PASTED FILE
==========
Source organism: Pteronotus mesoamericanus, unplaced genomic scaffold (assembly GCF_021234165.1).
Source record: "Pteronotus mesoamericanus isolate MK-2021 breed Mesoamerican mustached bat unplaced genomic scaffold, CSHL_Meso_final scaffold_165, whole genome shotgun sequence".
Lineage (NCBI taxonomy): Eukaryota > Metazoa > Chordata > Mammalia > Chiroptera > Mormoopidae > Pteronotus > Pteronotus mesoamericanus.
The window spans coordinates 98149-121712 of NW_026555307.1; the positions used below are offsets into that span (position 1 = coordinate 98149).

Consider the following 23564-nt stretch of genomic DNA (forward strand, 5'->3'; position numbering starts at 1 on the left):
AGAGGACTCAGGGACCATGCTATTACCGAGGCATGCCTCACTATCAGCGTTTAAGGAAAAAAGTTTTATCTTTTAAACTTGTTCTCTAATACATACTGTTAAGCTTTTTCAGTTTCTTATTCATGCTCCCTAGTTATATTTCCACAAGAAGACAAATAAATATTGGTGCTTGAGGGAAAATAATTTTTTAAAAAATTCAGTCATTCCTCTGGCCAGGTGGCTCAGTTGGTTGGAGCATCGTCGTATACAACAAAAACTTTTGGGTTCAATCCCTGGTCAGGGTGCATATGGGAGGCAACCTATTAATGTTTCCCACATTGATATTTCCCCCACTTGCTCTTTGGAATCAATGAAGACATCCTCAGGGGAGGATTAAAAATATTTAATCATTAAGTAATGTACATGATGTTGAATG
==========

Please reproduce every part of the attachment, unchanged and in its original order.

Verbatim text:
Source organism: Pteronotus mesoamericanus, unplaced genomic scaffold (assembly GCF_021234165.1).
Source record: "Pteronotus mesoamericanus isolate MK-2021 breed Mesoamerican mustached bat unplaced genomic scaffold, CSHL_Meso_final scaffold_165, whole genome shotgun sequence".
Lineage (NCBI taxonomy): Eukaryota > Metazoa > Chordata > Mammalia > Chiroptera > Mormoopidae > Pteronotus > Pteronotus mesoamericanus.
The window spans coordinates 98149-121712 of NW_026555307.1; the positions used below are offsets into that span (position 1 = coordinate 98149).

Consider the following 23564-nt stretch of genomic DNA (forward strand, 5'->3'; position numbering starts at 1 on the left):
AGAGGACTCAGGGACCATGCTATTACCGAGGCATGCCTCACTATCAGCGTTTAAGGAAAAAAGTTTTATCTTTTAAACTTGTTCTCTAATACATACTGTTAAGCTTTTTCAGTTTCTTATTCATGCTCCCTAGTTATATTTCCACAAGAAGACAAATAAATATTGGTGCTTGAGGGAAAATAATTTTTTAAAAAATTCAGTCATTCCTCTGGCCAGGTGGCTCAGTTGGTTGGAGCATCGTCGTATACAACAAAAACTTTTGGGTTCAATCCCTGGTCAGGGTGCATATGGGAGGCAACCTATTAATGTTTCCCACATTGATATTTCCCCCACTTGCTCTTTGGAATCAATGAAGACATCCTCAGGGGAGGATTAAAAATATTTAATCATTAAGTAATGTACATGATGTTGAATG